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Scratchbuilders!: Armor/AFV
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That makes sense !
GeneralFailure
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Joined: February 15, 2002
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Posted: Wednesday, February 27, 2002 - 05:36 AM UTC


At several postings, I found remarks that make good sense, though I never reflected on them.
I thought it might be a good idea to list them here, sort of "basic principles of scratchbuilding" (or even modeling for that matter....).

I thought I'd list a few here. If the list becomes interesting, we can make this a feature article for youngsters who join in.



1) Take care of safely. Some tools can cut you. Some chemicals are harmful. Some products are inflammable. Keep all that away from small children, allways.

2) Cleanliness. Make sure you have a clean desk, clean hands, clean tools... if you want a perfect model.

3) Build experience first. When you try out a new scratchbuilding/painting/modeling technique for the first time, don't try it on your model. Experiment with an old model or on another object first.


What other modeling "rules" should be standard operating practice for every modeler ?

TreadHead
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Joined: January 12, 2002
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Posted: Wednesday, February 27, 2002 - 06:24 AM UTC
Patience is a Virtue....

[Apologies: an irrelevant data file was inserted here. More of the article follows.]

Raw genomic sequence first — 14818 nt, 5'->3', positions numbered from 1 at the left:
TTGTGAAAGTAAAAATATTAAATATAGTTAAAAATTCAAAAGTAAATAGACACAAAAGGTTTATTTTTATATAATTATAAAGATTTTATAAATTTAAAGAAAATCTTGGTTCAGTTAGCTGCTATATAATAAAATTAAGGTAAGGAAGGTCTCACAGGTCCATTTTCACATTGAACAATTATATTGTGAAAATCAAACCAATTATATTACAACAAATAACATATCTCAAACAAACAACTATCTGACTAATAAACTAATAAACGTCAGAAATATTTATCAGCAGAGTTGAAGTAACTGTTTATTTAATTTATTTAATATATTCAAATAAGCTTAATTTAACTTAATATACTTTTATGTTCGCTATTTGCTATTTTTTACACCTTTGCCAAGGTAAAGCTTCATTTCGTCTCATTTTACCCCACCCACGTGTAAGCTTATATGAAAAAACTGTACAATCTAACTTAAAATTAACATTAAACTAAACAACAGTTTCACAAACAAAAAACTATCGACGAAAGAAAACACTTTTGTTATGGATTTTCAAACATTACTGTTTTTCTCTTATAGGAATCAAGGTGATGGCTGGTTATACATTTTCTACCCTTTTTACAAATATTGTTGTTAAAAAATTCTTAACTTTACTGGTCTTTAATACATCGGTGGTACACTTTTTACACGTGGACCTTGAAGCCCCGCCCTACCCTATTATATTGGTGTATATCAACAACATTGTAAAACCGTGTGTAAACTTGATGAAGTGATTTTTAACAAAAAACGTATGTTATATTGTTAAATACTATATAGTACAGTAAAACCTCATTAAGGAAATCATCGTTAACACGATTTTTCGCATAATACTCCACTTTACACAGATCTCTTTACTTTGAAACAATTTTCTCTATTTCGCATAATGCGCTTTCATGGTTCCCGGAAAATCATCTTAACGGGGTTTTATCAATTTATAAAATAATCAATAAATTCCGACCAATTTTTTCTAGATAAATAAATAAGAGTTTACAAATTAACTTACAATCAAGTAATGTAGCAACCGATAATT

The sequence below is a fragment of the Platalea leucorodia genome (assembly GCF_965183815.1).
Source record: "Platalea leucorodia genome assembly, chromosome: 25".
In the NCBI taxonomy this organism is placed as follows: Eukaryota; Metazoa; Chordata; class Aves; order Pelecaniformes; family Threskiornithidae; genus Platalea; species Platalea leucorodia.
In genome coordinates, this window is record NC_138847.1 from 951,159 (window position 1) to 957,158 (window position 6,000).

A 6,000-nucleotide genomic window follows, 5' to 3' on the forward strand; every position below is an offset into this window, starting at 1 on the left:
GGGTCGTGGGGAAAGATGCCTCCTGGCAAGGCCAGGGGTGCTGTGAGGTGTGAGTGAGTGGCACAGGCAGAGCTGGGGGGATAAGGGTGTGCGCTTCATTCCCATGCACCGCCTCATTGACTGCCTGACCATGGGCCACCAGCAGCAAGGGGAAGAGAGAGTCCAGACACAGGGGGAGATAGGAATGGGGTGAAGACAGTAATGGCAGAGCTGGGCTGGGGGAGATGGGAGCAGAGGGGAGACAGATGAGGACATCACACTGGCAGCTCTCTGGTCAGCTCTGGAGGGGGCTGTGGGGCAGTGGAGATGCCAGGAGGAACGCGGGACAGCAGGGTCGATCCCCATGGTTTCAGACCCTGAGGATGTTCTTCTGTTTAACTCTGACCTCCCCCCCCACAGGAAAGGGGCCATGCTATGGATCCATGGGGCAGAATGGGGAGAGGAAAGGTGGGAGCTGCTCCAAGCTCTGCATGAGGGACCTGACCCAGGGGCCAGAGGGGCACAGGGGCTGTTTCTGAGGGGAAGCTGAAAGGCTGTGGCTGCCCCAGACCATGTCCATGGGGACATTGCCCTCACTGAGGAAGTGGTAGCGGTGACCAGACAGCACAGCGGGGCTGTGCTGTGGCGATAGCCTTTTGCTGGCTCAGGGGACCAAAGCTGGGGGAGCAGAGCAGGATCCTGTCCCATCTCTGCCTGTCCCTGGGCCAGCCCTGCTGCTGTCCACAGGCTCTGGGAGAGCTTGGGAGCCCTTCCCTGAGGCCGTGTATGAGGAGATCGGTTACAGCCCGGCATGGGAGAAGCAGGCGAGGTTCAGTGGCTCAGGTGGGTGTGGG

Sabot
Joined: December 18, 2001
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Posted: Wednesday, February 27, 2002 - 07:27 AM UTC

Quoted Text

3) Build experience first. When you try out a new scratchbuilding/painting/modeling technique for the first time, don't try it on your model. Experiment with an old model or on another object first.


I just want to echo Jan's sentiment here. Many of today's modeler's are quick to dismiss some kits because "the slope is off 2%" or "the turret is missing the flux capacitor". Or worst of all, "don't build it, give that POS to the neighborhood kids to beat with a baseball bat."
I think this is wrong. I think of the older kits as practice fodder before I start one of the newer kits of the same subject. It's also good to have a "clean" model to practice airbrushing the latest camo technique/weathering/brand of paint/etc. on before you commit paint to the $40 kit with $30 worth of aftermarket accessories on. Or try one of the welding bead suggestions or some other hint obtained.